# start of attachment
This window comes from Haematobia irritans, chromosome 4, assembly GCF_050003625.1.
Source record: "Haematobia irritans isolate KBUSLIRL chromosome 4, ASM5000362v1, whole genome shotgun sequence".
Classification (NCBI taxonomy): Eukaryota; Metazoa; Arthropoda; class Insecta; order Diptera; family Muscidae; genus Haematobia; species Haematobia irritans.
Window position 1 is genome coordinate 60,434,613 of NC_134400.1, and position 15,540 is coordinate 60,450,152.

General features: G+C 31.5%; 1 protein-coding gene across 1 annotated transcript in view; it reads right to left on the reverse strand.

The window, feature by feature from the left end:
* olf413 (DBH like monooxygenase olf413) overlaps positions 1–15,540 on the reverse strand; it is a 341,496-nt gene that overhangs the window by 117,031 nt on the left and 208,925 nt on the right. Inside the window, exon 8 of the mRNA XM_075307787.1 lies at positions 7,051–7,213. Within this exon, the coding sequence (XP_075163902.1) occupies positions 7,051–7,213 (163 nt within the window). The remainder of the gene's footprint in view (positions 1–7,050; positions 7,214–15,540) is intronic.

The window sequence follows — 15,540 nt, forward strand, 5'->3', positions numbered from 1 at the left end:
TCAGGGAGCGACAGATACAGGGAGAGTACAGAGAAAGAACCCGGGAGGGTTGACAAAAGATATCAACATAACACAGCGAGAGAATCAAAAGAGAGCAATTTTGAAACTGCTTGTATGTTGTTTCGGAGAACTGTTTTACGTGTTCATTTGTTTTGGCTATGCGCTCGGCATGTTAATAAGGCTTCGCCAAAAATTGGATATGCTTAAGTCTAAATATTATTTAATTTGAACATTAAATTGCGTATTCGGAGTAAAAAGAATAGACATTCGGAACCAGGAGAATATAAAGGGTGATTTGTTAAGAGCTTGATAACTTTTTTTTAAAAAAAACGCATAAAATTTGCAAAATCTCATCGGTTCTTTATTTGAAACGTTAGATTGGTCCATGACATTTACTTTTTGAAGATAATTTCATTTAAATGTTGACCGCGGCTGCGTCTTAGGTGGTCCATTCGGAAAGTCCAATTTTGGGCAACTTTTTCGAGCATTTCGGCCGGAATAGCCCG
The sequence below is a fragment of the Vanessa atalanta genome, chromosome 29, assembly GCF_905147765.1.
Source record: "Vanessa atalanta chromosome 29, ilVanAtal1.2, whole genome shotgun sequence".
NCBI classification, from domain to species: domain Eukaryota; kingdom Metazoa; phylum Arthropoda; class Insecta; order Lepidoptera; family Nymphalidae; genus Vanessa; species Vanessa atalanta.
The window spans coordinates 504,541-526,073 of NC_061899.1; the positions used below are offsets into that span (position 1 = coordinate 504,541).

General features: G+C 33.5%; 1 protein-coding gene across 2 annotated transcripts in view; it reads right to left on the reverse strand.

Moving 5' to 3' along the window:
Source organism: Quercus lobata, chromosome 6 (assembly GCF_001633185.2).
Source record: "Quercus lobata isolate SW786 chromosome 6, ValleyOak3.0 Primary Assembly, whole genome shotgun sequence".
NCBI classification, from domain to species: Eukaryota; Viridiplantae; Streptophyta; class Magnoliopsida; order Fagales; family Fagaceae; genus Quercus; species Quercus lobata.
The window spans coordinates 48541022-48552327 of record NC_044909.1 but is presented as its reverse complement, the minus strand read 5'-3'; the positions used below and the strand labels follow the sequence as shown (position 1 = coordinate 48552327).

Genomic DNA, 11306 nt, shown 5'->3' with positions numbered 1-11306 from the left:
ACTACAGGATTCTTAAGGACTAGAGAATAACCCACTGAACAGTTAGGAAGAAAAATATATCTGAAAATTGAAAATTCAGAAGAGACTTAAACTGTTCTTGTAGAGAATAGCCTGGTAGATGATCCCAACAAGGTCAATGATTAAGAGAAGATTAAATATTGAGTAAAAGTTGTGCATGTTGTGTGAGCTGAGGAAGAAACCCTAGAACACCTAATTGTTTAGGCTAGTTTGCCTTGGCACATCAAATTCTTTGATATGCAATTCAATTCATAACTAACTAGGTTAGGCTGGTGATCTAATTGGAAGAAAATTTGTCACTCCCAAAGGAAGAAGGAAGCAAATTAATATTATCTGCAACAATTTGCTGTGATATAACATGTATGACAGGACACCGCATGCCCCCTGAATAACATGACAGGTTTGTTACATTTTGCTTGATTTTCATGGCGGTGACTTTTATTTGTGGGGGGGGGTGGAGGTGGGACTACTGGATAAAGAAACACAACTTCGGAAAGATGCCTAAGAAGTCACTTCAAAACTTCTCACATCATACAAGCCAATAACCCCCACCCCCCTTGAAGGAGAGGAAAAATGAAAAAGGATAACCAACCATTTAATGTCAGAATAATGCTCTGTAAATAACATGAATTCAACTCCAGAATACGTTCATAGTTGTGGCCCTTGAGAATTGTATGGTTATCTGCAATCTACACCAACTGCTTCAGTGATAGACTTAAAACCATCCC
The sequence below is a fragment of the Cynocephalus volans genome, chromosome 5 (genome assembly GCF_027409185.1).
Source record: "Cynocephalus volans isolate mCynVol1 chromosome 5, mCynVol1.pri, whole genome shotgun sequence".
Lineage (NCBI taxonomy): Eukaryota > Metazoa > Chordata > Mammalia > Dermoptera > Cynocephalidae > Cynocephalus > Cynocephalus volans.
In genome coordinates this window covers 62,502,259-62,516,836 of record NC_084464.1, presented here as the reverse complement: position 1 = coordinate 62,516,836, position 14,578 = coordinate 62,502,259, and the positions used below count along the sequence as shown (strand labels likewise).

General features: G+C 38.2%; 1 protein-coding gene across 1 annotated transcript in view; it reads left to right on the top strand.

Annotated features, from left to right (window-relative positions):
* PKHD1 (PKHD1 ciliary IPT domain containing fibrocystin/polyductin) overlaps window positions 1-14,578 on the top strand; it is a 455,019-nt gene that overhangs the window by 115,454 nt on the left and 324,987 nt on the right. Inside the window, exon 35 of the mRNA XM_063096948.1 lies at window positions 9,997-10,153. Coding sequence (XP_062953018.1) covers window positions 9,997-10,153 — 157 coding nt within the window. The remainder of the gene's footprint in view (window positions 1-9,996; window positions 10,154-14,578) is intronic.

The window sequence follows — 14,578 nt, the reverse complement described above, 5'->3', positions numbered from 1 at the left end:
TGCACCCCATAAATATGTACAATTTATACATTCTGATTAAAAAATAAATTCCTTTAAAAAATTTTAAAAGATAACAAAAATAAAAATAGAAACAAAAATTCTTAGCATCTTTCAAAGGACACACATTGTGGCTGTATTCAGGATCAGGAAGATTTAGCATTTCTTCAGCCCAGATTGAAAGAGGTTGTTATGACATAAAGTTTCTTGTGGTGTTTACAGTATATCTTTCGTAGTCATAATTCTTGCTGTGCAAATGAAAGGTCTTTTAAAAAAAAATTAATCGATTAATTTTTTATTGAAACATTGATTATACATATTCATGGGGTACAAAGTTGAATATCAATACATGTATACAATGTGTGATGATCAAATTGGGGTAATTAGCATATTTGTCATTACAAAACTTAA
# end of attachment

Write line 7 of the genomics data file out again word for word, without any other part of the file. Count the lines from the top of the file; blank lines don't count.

* olf413 (DBH like monooxygenase olf413) overlaps positions 1–15,540 on the reverse strand; it is a 341,496-nt gene that overhangs the window by 117,031 nt on the left and 208,925 nt on the right. Inside the window, exon 8 of the mRNA XM_075307787.1 lies at positions 7,051–7,213. Within this exon, the coding sequence (XP_075163902.1) occupies positions 7,051–7,213 (163 nt within the window). The remainder of the gene's footprint in view (positions 1–7,050; positions 7,214–15,540) is intronic.